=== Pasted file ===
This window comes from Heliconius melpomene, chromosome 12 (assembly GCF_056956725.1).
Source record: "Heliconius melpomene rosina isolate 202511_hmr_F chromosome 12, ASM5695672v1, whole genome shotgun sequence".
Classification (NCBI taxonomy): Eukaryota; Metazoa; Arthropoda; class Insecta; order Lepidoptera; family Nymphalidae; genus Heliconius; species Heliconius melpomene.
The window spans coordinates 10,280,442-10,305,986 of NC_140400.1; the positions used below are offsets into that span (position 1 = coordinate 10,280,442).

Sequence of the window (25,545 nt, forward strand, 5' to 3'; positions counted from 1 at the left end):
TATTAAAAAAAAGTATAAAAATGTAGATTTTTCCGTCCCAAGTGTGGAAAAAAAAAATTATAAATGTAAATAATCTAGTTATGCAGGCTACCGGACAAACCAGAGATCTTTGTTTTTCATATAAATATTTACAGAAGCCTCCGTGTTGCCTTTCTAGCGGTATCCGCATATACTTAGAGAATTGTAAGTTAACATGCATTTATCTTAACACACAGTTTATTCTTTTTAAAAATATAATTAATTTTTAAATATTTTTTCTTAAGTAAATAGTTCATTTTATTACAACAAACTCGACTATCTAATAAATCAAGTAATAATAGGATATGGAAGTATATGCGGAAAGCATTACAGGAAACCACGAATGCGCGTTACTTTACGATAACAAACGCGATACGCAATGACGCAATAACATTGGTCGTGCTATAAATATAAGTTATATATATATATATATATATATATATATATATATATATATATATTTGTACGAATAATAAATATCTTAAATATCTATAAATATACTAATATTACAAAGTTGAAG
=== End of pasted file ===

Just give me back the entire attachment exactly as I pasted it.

This window comes from Heliconius melpomene, chromosome 12 (assembly GCF_056956725.1).
Source record: "Heliconius melpomene rosina isolate 202511_hmr_F chromosome 12, ASM5695672v1, whole genome shotgun sequence".
Classification (NCBI taxonomy): Eukaryota; Metazoa; Arthropoda; class Insecta; order Lepidoptera; family Nymphalidae; genus Heliconius; species Heliconius melpomene.
The window spans coordinates 10,280,442-10,305,986 of NC_140400.1; the positions used below are offsets into that span (position 1 = coordinate 10,280,442).

Sequence of the window (25,545 nt, forward strand, 5' to 3'; positions counted from 1 at the left end):
TATTAAAAAAAAGTATAAAAATGTAGATTTTTCCGTCCCAAGTGTGGAAAAAAAAAATTATAAATGTAAATAATCTAGTTATGCAGGCTACCGGACAAACCAGAGATCTTTGTTTTTCATATAAATATTTACAGAAGCCTCCGTGTTGCCTTTCTAGCGGTATCCGCATATACTTAGAGAATTGTAAGTTAACATGCATTTATCTTAACACACAGTTTATTCTTTTTAAAAATATAATTAATTTTTAAATATTTTTTCTTAAGTAAATAGTTCATTTTATTACAACAAACTCGACTATCTAATAAATCAAGTAATAATAGGATATGGAAGTATATGCGGAAAGCATTACAGGAAACCACGAATGCGCGTTACTTTACGATAACAAACGCGATACGCAATGACGCAATAACATTGGTCGTGCTATAAATATAAGTTATATATATATATATATATATATATATATATATATATATATATATTTGTACGAATAATAAATATCTTAAATATCTATAAATATACTAATATTACAAAGTTGAAG